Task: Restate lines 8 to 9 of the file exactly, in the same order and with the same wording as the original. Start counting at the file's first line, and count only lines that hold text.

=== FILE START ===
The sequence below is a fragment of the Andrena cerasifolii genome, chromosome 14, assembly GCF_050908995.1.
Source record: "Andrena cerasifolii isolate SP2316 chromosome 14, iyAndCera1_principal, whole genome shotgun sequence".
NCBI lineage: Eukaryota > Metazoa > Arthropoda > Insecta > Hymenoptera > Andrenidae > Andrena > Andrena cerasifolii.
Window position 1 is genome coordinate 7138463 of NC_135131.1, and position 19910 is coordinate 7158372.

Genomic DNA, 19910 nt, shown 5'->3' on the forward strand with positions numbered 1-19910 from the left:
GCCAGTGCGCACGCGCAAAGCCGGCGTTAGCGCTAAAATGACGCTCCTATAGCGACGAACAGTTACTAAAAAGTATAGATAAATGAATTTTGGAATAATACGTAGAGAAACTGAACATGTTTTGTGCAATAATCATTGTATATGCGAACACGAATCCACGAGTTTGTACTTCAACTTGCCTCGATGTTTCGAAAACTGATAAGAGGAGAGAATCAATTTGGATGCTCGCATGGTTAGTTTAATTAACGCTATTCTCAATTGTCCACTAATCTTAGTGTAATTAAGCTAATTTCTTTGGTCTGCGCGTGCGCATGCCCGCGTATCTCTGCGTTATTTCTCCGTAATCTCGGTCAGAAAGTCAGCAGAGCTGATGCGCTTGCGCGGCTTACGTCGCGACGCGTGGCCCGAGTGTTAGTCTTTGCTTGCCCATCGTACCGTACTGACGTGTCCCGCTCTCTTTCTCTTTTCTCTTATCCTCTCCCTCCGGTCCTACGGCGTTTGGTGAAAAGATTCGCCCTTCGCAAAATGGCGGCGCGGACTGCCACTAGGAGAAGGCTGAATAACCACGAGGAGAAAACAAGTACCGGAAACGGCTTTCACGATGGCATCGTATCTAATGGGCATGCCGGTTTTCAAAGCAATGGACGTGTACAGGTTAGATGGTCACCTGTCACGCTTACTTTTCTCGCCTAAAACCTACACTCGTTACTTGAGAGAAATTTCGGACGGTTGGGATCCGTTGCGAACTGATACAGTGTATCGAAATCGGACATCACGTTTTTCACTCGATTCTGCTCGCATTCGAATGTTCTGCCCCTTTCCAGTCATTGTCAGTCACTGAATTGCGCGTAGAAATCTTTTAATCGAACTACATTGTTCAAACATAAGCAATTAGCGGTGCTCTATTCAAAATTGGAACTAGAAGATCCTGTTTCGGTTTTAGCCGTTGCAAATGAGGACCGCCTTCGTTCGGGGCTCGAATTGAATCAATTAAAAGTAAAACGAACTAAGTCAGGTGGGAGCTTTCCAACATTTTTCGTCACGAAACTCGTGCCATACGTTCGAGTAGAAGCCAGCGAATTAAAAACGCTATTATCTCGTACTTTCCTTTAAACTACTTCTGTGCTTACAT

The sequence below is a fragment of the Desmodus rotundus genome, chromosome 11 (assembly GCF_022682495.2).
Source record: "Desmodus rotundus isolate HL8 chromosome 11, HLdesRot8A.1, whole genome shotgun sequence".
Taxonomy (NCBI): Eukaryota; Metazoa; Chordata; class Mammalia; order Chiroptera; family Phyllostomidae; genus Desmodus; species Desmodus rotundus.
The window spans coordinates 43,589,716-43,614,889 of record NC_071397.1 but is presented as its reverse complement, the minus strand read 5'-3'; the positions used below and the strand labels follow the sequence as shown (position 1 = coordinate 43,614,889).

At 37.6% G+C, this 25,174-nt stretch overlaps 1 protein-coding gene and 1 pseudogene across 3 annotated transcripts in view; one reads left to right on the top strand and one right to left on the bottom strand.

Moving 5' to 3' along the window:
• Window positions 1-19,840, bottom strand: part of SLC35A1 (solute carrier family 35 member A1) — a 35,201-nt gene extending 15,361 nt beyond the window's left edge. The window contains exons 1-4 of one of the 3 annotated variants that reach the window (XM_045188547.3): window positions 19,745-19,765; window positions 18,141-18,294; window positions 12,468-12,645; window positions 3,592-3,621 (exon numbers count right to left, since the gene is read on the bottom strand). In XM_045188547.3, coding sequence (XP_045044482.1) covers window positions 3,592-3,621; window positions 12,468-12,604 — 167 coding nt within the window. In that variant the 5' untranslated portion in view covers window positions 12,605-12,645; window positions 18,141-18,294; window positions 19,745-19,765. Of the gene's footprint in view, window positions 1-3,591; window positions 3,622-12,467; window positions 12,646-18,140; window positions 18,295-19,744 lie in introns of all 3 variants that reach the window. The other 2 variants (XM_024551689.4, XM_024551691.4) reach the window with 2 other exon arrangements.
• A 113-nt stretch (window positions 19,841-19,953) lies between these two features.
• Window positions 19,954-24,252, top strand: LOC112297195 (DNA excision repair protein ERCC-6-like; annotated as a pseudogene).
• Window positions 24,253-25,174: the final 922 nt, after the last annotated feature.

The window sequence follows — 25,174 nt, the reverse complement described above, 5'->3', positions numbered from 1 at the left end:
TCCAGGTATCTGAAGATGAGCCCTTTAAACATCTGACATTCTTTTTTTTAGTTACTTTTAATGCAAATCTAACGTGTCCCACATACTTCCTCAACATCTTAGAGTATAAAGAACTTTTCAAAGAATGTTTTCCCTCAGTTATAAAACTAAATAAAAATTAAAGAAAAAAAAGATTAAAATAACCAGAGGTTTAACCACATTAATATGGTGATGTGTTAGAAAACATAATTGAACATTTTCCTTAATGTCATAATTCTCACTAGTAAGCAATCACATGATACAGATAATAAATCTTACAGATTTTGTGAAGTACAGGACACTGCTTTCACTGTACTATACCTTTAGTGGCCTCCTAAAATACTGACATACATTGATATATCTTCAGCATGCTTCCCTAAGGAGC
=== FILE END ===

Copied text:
Source record: "Desmodus rotundus isolate HL8 chromosome 11, HLdesRot8A.1, whole genome shotgun sequence".
Taxonomy (NCBI): Eukaryota; Metazoa; Chordata; class Mammalia; order Chiroptera; family Phyllostomidae; genus Desmodus; species Desmodus rotundus.